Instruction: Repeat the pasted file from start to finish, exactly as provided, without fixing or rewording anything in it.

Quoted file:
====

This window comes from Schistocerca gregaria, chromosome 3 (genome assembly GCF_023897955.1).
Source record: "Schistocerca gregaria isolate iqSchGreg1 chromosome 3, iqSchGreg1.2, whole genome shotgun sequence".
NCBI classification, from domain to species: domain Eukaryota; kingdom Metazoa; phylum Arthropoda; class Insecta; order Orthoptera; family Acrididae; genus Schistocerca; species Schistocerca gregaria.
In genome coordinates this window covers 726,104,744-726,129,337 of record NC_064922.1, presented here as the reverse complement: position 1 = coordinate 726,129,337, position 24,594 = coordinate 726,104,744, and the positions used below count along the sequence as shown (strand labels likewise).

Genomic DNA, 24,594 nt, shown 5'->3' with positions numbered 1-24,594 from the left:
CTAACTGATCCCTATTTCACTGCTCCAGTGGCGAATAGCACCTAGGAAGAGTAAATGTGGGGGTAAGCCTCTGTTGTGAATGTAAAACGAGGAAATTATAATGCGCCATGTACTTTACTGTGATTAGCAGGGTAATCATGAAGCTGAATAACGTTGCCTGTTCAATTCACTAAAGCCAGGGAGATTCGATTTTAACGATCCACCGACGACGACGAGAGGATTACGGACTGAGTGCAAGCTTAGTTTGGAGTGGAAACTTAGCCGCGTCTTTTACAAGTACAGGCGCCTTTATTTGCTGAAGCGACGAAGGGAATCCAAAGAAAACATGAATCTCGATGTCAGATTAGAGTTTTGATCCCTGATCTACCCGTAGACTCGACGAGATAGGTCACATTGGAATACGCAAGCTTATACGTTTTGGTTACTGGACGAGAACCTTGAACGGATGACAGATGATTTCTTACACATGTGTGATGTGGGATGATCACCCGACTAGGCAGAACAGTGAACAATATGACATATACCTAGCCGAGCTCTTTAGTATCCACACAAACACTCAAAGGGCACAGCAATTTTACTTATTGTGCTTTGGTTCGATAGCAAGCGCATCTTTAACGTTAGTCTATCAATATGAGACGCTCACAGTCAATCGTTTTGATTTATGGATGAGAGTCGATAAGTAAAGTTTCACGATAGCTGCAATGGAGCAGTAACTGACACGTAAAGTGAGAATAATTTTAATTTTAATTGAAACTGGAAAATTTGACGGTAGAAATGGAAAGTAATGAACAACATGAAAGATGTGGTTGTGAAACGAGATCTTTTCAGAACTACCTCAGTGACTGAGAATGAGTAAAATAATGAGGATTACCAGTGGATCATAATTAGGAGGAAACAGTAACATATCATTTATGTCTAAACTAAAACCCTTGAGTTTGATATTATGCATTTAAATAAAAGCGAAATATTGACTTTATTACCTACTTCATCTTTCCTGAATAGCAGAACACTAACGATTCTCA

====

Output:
This window comes from Schistocerca gregaria, chromosome 3 (genome assembly GCF_023897955.1).
Source record: "Schistocerca gregaria isolate iqSchGreg1 chromosome 3, iqSchGreg1.2, whole genome shotgun sequence".
NCBI classification, from domain to species: domain Eukaryota; kingdom Metazoa; phylum Arthropoda; class Insecta; order Orthoptera; family Acrididae; genus Schistocerca; species Schistocerca gregaria.
In genome coordinates this window covers 726,104,744-726,129,337 of record NC_064922.1, presented here as the reverse complement: position 1 = coordinate 726,129,337, position 24,594 = coordinate 726,104,744, and the positions used below count along the sequence as shown (strand labels likewise).

Genomic DNA, 24,594 nt, shown 5'->3' with positions numbered 1-24,594 from the left:
CTAACTGATCCCTATTTCACTGCTCCAGTGGCGAATAGCACCTAGGAAGAGTAAATGTGGGGGTAAGCCTCTGTTGTGAATGTAAAACGAGGAAATTATAATGCGCCATGTACTTTACTGTGATTAGCAGGGTAATCATGAAGCTGAATAACGTTGCCTGTTCAATTCACTAAAGCCAGGGAGATTCGATTTTAACGATCCACCGACGACGACGAGAGGATTACGGACTGAGTGCAAGCTTAGTTTGGAGTGGAAACTTAGCCGCGTCTTTTACAAGTACAGGCGCCTTTATTTGCTGAAGCGACGAAGGGAATCCAAAGAAAACATGAATCTCGATGTCAGATTAGAGTTTTGATCCCTGATCTACCCGTAGACTCGACGAGATAGGTCACATTGGAATACGCAAGCTTATACGTTTTGGTTACTGGACGAGAACCTTGAACGGATGACAGATGATTTCTTACACATGTGTGATGTGGGATGATCACCCGACTAGGCAGAACAGTGAACAATATGACATATACCTAGCCGAGCTCTTTAGTATCCACACAAACACTCAAAGGGCACAGCAATTTTACTTATTGTGCTTTGGTTCGATAGCAAGCGCATCTTTAACGTTAGTCTATCAATATGAGACGCTCACAGTCAATCGTTTTGATTTATGGATGAGAGTCGATAAGTAAAGTTTCACGATAGCTGCAATGGAGCAGTAACTGACACGTAAAGTGAGAATAATTTTAATTTTAATTGAAACTGGAAAATTTGACGGTAGAAATGGAAAGTAATGAACAACATGAAAGATGTGGTTGTGAAACGAGATCTTTTCAGAACTACCTCAGTGACTGAGAATGAGTAAAATAATGAGGATTACCAGTGGATCATAATTAGGAGGAAACAGTAACATATCATTTATGTCTAAACTAAAACCCTTGAGTTTGATATTATGCATTTAAATAAAAGCGAAATATTGACTTTATTACCTACTTCATCTTTCCTGAATAGCAGAACACTAACGATTCTCA